Ned Burke identifies 11 often overlooked or under-optimized features that can be important elements for developing audience on Facebook — opportunities that are “perhaps the lowest hanging of fruit on Facebook, but can deliver some of the best returns on the small amount of time invested.” Updating your Facebook page is especially critical now, as Facebook has just rolled out updates that put the spotlight on profile content rather than posts. Among his suggestions: Make your cover photo count (it should reinforce your brand; at the very least, make sure it is a high-resolution image). Revisit your “call to action” button (“Donate” is a big ask for first-time visitors; you might ask them to subscribe to your newsletter instead). Fill out as much as you can in the “About Us” section. Make sure your photos and video modules reflect your best work by selecting “featured content” for display instead of the default “most popular.” And a bonus tip: Remember to check your page often from the perspective of a regular user. “By default, you will not see your own page the way ordinary users will  —  and that can lead to some embarrassing oversights.”

+ Two Twitter lists for keeping up to date on journalism research: Journalism Researchers by Damon Kiesow and Media Research by Dylan McLemore (h/t Gather); How to determine whether a health study merits coverage (Journalist’s Resource)


Investigative journalists propel #MeToo reporting at China’s universities (Global Investigative Journalism Network)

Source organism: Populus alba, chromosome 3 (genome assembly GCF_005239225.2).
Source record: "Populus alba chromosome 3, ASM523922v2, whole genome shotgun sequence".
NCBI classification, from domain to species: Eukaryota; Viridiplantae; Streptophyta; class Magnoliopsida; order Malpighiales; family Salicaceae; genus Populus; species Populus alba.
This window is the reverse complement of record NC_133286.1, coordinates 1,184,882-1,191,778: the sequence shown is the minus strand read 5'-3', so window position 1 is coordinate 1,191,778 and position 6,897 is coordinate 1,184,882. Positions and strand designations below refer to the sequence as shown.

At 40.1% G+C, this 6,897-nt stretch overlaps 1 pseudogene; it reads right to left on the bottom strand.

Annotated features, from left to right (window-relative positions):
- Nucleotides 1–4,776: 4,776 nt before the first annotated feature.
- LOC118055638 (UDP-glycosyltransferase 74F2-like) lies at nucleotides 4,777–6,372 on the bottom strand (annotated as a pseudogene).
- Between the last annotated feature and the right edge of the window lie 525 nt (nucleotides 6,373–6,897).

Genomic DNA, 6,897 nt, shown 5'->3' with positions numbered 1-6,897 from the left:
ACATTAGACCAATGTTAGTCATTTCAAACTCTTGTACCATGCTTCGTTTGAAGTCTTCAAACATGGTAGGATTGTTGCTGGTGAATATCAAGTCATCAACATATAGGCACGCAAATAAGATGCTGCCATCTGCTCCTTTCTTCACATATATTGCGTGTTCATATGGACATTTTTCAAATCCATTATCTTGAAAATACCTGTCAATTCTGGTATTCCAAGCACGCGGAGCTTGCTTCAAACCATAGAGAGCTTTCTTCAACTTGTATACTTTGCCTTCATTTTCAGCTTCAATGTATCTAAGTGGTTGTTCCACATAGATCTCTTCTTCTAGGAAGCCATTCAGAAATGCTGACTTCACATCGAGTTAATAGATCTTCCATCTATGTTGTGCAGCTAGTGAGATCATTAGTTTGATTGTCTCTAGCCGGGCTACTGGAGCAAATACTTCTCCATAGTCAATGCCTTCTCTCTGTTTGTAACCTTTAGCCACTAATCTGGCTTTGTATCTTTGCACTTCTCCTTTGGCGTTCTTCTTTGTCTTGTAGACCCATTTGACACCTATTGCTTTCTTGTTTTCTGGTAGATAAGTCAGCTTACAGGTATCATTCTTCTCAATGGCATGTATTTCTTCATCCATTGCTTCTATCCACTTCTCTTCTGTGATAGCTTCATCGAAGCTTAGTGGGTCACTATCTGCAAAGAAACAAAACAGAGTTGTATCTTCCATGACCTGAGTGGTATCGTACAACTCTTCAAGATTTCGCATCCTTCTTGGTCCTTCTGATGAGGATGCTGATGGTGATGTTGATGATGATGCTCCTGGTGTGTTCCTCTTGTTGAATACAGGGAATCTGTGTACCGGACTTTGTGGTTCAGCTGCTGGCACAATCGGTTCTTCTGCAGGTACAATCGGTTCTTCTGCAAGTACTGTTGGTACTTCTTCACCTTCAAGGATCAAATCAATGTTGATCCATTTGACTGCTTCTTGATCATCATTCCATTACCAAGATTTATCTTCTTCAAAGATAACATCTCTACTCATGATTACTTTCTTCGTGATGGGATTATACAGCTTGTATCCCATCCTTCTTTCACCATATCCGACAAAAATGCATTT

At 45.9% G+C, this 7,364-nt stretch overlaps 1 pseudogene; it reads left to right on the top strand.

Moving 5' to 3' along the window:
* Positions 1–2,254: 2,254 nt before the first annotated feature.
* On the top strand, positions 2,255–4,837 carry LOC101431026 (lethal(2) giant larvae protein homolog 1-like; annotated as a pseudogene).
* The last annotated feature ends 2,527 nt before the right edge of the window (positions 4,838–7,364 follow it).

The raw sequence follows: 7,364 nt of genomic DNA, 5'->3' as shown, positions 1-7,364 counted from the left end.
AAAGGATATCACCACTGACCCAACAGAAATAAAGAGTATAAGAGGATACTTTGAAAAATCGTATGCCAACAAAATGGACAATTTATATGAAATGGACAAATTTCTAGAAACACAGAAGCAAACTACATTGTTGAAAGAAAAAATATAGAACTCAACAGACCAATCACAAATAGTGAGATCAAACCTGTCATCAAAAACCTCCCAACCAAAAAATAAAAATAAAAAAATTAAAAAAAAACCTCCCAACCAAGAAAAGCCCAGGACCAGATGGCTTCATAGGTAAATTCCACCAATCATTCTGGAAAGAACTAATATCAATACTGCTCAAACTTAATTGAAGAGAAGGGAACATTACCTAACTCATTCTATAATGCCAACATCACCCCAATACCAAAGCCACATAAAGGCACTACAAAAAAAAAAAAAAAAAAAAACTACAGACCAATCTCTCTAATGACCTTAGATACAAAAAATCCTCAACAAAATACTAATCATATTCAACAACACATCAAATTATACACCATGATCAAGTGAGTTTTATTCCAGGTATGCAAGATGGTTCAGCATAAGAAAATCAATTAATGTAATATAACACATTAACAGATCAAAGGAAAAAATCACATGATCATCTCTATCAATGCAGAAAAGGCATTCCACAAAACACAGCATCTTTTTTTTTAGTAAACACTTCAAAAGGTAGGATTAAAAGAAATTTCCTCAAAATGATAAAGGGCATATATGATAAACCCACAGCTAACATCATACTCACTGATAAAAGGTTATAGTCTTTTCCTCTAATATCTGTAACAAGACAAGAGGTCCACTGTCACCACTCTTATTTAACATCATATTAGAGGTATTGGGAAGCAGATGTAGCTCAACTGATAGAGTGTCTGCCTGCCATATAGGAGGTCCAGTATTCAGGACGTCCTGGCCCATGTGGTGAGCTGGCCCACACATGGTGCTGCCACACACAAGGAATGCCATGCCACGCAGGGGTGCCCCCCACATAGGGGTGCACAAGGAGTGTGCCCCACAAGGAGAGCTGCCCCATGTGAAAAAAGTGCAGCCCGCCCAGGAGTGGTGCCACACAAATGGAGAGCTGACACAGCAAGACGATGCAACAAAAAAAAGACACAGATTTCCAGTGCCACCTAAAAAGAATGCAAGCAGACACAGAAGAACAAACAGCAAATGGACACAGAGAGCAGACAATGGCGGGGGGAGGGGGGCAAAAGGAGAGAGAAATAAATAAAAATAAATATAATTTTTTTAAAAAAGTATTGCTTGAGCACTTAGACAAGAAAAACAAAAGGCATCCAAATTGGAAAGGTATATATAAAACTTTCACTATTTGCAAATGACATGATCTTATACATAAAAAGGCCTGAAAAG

Investigative reporting on sexual abuse cases in Chinese media has seen a major uptick as growing numbers of victims open up and speak out about their ordeals, prompted by the #MeToo movement in the West. Three cases at China’s top universities have been on the front lines of #MeToo reporting in China — and they appear to be just a hint at the enormity of the problem. Reports and discussions, including victims’ disclosures on social media and coverage by traditional media sites, have all been targets of swift government censorship. Meanwhile, journalists and an emerging community of supporters are trying to keep the stories alive by re-posting them on multiple platforms, playing a game of cat-and-mouse with internet regulators.

+ 8 worldwide journalism opportunities to apply to in September (International Journalists’ Network); The southern Indian state of Kerala is running classes on fake news in 150 schools to enable kids to spot viral hoaxes (BBC)


Lincoln and the art of transformative leadership (Harvard Business Review)